Central bank cryptocurrencies are a bad idea but central bank electronic money could have big benefits, improving financial stability, simplifying monetary policy and reducing the reliance on cash, say researchers at the Federal Reserve Bank of St Louis.
The possibility of a so-called FedCoin has reared its head again in recent days, with Kevin Warsh, a former Fed governor, arguing that it "would be a pretty effective way when the next crisis happens for us to maybe conduct monetary policy".
In a blog, Aleksander Berentsen and Fabian Schar argue that central bank electronic money offers many of the benefits of cash, without the drawbacks.
"We believe that there is a strong case for central bank money in electronic form, and it would be easy to implement. Central banks would only need to allow households and firms to open accounts with them, which would allow them to make payments with central bank electronic money instead of commercial bank deposits," they write.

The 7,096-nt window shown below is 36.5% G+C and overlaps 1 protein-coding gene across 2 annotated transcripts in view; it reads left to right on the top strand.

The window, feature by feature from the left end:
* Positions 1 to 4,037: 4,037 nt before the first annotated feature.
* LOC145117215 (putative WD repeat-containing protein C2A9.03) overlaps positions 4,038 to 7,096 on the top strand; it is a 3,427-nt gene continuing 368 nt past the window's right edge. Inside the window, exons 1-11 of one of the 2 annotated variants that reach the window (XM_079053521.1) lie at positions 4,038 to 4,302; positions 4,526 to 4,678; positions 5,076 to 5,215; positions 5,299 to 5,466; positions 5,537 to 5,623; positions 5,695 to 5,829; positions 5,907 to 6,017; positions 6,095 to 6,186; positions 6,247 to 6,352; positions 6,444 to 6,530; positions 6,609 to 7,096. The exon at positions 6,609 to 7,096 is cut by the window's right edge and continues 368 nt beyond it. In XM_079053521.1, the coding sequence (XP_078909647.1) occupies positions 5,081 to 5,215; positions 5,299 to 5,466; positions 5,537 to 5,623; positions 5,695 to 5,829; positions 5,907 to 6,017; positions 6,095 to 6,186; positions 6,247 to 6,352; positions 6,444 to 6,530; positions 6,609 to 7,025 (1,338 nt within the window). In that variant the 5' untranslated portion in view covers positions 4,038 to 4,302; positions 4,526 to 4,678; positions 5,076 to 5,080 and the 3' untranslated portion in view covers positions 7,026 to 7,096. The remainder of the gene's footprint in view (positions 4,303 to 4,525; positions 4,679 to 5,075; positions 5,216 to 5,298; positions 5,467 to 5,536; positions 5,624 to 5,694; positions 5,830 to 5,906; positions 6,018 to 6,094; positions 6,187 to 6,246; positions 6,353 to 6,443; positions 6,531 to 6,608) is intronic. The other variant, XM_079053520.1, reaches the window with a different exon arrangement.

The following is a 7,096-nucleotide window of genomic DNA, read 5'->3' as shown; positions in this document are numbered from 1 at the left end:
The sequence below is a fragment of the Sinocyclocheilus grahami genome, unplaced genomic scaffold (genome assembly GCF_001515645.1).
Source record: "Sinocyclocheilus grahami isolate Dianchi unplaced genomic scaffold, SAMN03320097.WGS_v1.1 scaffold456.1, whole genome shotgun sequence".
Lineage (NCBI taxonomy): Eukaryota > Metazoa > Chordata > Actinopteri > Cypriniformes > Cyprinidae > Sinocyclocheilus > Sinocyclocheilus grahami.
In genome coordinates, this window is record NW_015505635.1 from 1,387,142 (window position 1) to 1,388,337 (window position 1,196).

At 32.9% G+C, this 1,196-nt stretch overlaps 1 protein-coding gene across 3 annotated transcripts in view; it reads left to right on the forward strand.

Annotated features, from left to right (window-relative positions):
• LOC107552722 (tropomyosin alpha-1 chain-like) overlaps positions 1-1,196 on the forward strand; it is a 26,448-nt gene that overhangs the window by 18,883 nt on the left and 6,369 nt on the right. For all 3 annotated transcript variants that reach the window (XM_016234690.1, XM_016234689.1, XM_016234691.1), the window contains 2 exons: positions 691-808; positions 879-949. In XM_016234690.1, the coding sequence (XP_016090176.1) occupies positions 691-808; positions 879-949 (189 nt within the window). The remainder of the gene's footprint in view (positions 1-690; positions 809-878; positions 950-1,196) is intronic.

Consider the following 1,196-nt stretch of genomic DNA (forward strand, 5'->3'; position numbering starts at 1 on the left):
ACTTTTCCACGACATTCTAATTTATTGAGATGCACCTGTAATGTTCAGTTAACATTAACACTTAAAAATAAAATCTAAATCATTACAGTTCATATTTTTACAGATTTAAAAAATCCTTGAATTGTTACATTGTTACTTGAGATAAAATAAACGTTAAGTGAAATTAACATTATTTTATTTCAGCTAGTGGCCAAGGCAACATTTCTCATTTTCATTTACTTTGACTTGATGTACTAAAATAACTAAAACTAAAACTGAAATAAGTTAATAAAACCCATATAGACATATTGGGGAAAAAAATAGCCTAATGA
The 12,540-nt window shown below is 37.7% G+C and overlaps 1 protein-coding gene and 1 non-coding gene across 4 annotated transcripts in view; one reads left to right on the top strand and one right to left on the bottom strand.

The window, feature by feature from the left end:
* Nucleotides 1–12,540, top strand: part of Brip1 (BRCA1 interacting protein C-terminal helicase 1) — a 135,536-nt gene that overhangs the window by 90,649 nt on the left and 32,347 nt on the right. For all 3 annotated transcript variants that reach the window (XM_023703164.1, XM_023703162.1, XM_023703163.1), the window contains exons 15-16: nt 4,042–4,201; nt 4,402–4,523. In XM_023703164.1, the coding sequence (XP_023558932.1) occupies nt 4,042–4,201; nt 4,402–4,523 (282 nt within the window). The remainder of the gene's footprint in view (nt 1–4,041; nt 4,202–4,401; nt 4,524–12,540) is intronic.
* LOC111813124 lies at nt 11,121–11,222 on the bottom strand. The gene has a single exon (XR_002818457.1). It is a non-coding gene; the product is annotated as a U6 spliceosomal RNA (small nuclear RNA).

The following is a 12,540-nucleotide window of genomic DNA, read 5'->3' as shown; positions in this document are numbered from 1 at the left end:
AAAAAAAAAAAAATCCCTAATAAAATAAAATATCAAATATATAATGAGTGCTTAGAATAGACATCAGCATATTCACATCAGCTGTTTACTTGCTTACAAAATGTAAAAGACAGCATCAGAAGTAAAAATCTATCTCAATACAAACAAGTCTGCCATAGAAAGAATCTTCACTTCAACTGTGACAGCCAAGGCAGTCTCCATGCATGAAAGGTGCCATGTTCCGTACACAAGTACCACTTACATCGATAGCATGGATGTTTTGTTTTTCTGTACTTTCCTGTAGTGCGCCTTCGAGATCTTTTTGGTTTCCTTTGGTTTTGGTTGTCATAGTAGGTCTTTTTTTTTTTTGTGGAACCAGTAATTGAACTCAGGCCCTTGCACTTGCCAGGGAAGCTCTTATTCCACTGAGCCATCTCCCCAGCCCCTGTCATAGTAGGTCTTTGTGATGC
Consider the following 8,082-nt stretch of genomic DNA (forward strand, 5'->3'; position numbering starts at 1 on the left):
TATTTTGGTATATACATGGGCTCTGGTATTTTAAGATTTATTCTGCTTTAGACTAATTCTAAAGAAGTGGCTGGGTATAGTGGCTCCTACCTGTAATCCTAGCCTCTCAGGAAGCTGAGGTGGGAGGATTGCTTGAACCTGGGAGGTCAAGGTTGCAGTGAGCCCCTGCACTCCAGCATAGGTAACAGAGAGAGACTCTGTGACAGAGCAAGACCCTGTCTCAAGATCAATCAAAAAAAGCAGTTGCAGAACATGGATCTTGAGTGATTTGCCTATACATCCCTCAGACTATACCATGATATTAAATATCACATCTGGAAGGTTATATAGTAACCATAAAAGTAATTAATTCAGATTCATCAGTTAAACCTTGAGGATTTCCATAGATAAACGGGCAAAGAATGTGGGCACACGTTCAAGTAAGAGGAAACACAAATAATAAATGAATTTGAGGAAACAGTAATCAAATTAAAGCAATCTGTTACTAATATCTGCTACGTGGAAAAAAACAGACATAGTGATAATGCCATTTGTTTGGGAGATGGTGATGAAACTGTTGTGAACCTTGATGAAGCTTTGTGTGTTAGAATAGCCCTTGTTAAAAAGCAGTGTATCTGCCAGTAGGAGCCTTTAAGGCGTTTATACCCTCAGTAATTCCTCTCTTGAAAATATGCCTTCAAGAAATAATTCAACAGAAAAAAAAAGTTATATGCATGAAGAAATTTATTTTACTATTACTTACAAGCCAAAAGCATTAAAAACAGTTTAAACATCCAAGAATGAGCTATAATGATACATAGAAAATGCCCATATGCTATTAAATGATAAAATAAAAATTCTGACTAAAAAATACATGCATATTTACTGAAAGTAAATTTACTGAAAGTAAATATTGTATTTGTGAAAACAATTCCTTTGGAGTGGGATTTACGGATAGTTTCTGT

This would satisfy people's need for virtual money without having to face counterparty risk while also having a "disciplining effect" on commercial banks which would have to change their behaviour to attract deposits.
Central bank electronic money for all would also simplify monetary policy and make it more transparent because if markets are not segregated, the interest rate on these accounts would be the lowest interest rate in the economy.
The idea is not a new one; two years ago Bank of England deputy governor Ben Broadbent floated the possibility of using distributed ledger technology to enable individuals to hold digital currency accounts with the central bank.
However, Broadbent worried that taking deposits away from commercial banks makes it harder for them to make loans and could make them more reliant on wholesale markets, "a source of funding that didn’t prove particularly stable during the crisis, and could reduce their lending to the real economy as a result".
Meanwhile, Berentsen and Shar are not convinced by a genuine central bank cryptocurrency. While it would be "straightforward" from a technological perspective, the key characteristics of cryptocurrencies are a "red flag" because the associated anonymity creates a massive reputational risk.
"In general, we don't think that a central bank should be in the business to satisfy the demand for anonymous payments. We believe that such a demand can and will be perfectly satisfied by the private sector, in particular through cryptocurrencies."